Public records get a little more public

New Jersey plans to put divorce records online; other states debate following suit.

Local courthouses are full of all kinds of interesting information: child-custody cases, petitions for divorce on grounds of everything from adultery to abuse, people's entire financial histories.

The information's always been public - but it hasn't always been easy for casual observers to get. That's about to change.

Courts across the country are moving toward pouring their musty documents - and all the juicy details they contain - onto the Internet. The move toward a more cost-effective and efficient storage system will mean that, instead of a picket fence, people will be able to peer over a computer screen to snoop in their neighbors' private lives.

While some court districts have rejected the open-access storage system as too invasive, the trend is provoking a national debate over the meaning of "public" and "private."

"I think every jurisdiction will have the question planted squarely in front of them within the next couple of years," says Toni McLaughlin of the Administrative Office of the Courts in New Jersey, the first state to actively consider putting divorce records on the Internet.

Not that they aren't public already, but Ms. McLaughlin says they're "public in a small way." Right now, anyone can go to a courthouse and look at the records, but that takes time and shoe leather. "Somebody can't sit at their PC and look at them, so there's a safety," she says.

But that safety could disappear in cyberspace, if anyone is able to download personal records from the comfort of their own home. And that's raising significant concerns among privacy advocates.

"Even though they're available to the public, putting them on the Internet does increase vulnerability," says Robert Ellis Smith, publisher of Privacy Journal in Providence, R.I.

"The courthouse records administrators could keep a log of the disclosures," as a means of tracking who's been looking up what, he adds. "But on the Internet ... people can use a fake name, download the information, cut and paste it, and recirculate it vindictively."

But that's what public means

But freedom-of-information advocates contend that concerns that the records will be misused miss the point. They argue that the Internet is the perfect way to ensure every citizen's right of access to public records.

"It seems to me that we should see Internet storage of records as not really different in quality or kind than other kinds of storage," says Linda Steiner, chairwoman of the Department of Journalism and Media studies at Rutgers University in New Brunswick, N.J.

"If someone in Kenya wanted to research a file in Iowa, they'd have to buy a plane ticket and fly to local courthouse that contains those records," Ms. Steiner says. "As a rule, it makes more sense to define 'public' not in terms of local geography."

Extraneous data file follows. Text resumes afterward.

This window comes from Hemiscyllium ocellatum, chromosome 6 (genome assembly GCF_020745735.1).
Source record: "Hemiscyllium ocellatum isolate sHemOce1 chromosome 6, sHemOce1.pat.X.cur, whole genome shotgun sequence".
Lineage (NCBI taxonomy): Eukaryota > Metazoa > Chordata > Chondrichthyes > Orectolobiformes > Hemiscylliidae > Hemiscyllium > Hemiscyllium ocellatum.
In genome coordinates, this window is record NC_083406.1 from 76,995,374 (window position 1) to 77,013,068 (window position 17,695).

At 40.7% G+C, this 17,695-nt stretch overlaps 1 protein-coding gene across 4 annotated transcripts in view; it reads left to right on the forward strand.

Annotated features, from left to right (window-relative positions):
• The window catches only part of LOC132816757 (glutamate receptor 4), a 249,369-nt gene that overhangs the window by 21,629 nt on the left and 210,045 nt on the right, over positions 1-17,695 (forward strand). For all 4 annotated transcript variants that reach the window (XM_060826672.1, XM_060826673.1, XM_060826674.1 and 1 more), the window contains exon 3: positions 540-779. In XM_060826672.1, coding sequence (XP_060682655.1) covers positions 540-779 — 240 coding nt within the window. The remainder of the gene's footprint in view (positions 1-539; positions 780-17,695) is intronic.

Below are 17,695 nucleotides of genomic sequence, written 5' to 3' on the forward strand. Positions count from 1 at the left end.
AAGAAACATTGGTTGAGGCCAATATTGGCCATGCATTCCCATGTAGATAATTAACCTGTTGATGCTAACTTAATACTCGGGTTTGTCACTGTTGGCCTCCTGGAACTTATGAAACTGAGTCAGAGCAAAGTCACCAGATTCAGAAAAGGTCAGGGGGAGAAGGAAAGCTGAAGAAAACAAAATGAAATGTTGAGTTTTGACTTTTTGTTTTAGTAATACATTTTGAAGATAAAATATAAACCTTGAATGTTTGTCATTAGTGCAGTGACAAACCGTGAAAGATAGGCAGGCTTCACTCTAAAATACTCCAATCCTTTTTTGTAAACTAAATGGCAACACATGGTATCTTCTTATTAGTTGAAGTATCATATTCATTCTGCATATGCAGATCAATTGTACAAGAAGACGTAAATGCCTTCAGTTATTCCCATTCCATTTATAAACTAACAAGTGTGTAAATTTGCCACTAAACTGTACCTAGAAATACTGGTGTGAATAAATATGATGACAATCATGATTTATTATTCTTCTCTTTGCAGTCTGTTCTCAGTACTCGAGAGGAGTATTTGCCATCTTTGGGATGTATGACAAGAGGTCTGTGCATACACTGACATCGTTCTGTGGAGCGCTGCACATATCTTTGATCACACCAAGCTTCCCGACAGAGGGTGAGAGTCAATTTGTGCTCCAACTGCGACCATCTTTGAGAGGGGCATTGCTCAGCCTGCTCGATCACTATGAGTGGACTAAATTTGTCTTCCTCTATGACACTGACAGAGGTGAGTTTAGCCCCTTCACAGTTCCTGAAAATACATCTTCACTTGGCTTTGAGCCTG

Other experts also argue that putting court records on the Internet will make it easier for the public to monitor the judicial system.

"Maybe we do want divorce records made public [on the Internet] to make sure judges are following the law and the court system is properly functioning," says David Sorkin, a professor at The John Marshall Law School in Chicago.

But others argue that the easy access will also lead to far greater intrusions of privacy. Some people might delve into documents out of idle curiosity, others, out of vengeance.

"The data amassed about your life can be used against you in a

harmful way," says Kim Alexander, executive director of the California Voter Foundation. "There is information in your divorce court records you may not want your employer to know."

In response to these privacy concerns, courts throughout the nation and the world are hesitant to take advantage of the electronic format that would save them time and money. Cameras and video Web-casting are still banned from several state courts, as well as all of the federal courts.

The Supreme Court also recently upheld a California law that bans access to police records from companies that sell the computerized information commercially.

Justice, in real time

Nonetheless, some courts are eager to use the new technology, and want to make it easy for the public to see all court proceedings.

In Florida, for example, the state Supreme Court airs live videos of its trials over the Internet on its Web site. Other courts provide commercial bankruptcy filings on Web sites.

In February, New Jersey courts will let the public comment on a rule that recommends that divorce records be filed on the Internet within two years. Some observers are expecting some pretty vehement objections, especially from among those who have files down at the courthouse.

"I feel sorry for the people who've gone through divorces, not realizing it's going to put a window into a very private and hard part of their lives," says Evan Hendricks, editor of Privacy Times.

One solution is to strike agreements locally, instead of forcing statewide mandates.

"It has to be an issue that particular communities debate and resolve," says David Sobel, general counsel for Electronic Privacy Information Center. "A community might decide that the details of a divorce case do not really enlighten the public about the function of the court system and therefore should not be disclosed. It should be on a case-by-case basis, and decided locally, by specific communities."

So far, more and more personal information is finding its way onto the Web, which is making many people uneasy, says Ms. Alexander.

"It may very well lead to incurring resentment towards government and government agencies," Alexander says. "I think that the American people are just beginning to wake up and realize that there's a ton of information being compiled on them."

(c) Copyright 2000. The Christian Science Publishing Society

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